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Taobao plans to help rural Chinese farmers out of poverty

Signal of change / Taobao plans to help rural Chinese farmers out of poverty

By Jennifer Revell / 23 Apr 2019

Taobao, the world’s largest e-commerce website, has announced plans to help areas in poverty by equipping 1,000 farmers from 100 rural counties to become live-stream hosts.

The marketplace is increasingly popular with Chinese consumers; an estimated 456 million viewers used the site in 2018. It offers a consumer-to-consumer shopping experience where customers can shop for products via live-stream videos while interacting with others.

Although Taobao is primarily used for purchasing apparel and beauty, the platform aims to expand its variety of products.

As part of the Alibaba Poverty Relief Fund, the rural live-stream programme will allow farmers to engage with customers, giving them a platform to sell their products and increase their profit margins.


So what?

Providing a platform where farmers can sell their specialty goods without having to input resources into marketing will enable them to increase profits substantially. Therefore, the plan has the potential to lift thousands out of poverty in rural China, promising yearly sales in just one month.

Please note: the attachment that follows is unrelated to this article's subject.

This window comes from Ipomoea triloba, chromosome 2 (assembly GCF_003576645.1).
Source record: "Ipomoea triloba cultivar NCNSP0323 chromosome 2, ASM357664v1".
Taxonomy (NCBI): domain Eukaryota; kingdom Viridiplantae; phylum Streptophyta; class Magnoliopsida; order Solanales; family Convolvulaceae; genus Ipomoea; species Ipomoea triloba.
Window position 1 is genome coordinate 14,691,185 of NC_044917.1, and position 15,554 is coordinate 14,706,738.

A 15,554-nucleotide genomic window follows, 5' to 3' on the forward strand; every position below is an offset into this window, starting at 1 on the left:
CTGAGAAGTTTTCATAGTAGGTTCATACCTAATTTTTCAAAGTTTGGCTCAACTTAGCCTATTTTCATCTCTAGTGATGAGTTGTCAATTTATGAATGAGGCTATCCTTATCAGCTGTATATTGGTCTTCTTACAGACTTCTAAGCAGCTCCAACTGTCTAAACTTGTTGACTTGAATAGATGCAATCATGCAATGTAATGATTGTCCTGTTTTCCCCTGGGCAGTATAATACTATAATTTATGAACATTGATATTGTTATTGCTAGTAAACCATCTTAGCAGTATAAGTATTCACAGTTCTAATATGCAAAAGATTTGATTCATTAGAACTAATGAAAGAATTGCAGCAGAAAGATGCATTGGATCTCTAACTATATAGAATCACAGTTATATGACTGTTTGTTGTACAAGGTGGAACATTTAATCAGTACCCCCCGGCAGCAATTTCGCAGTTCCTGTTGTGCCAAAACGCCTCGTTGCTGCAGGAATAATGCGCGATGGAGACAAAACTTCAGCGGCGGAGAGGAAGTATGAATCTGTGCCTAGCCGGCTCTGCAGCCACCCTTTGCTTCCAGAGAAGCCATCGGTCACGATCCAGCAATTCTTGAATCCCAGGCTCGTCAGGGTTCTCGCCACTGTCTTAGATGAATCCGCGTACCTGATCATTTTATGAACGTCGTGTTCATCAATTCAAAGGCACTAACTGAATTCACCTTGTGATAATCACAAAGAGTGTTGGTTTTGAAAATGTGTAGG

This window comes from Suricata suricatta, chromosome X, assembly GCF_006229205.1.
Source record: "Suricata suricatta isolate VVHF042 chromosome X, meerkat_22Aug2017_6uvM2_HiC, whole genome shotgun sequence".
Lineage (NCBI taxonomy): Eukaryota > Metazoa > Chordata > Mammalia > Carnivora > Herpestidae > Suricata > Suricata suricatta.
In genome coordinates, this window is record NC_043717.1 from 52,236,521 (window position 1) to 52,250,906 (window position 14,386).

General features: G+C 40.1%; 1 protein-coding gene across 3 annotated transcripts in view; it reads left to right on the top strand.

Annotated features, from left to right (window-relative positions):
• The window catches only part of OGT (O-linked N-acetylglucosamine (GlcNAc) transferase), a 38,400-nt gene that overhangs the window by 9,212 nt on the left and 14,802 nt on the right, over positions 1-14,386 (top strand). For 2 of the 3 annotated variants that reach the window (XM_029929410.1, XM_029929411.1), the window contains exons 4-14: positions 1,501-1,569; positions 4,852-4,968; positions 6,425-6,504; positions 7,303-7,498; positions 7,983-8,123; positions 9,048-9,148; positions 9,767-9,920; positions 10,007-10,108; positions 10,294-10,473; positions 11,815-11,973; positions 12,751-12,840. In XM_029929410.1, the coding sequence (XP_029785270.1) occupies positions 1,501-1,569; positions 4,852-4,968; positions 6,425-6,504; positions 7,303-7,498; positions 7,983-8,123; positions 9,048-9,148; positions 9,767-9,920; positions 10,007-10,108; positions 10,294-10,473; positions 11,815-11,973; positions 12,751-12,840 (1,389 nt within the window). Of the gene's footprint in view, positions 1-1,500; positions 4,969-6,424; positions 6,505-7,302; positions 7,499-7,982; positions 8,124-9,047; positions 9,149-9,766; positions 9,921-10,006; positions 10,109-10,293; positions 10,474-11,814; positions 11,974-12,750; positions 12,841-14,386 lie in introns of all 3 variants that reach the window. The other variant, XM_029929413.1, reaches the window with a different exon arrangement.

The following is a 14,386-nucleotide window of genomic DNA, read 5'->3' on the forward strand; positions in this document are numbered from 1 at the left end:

The implications of the scheme must be considered. Is the infrastructure in place for these farmers to have a huge surge in sales? This marketplace challenges the supply chain that is currently in place, there may be unintended consequences for this new structure such as job loss.

Furthermore, a consumer-to-consumer marketplace means that the products that farmers are selling will be going to individuals, rather than being sold to stores in bulk. What does this mean for distribution? With more products being sold in smaller quantities, the CO2 emissions from transport are likely to significantly increase.

What could the expansion of live-streaming on a global scale mean? A move to online purchasing increases store closures and consumption, followed by job loss and strain on resources. However, small businesses and individuals without assets to properly market their products will benefit financially, and in turn, have a better quality of life.

The move recalls a 24-hour educational TV channel launched in India in 2015 for real-time information-sharing between farmers. 



What might the implications of this be? What related signals of change have you seen?

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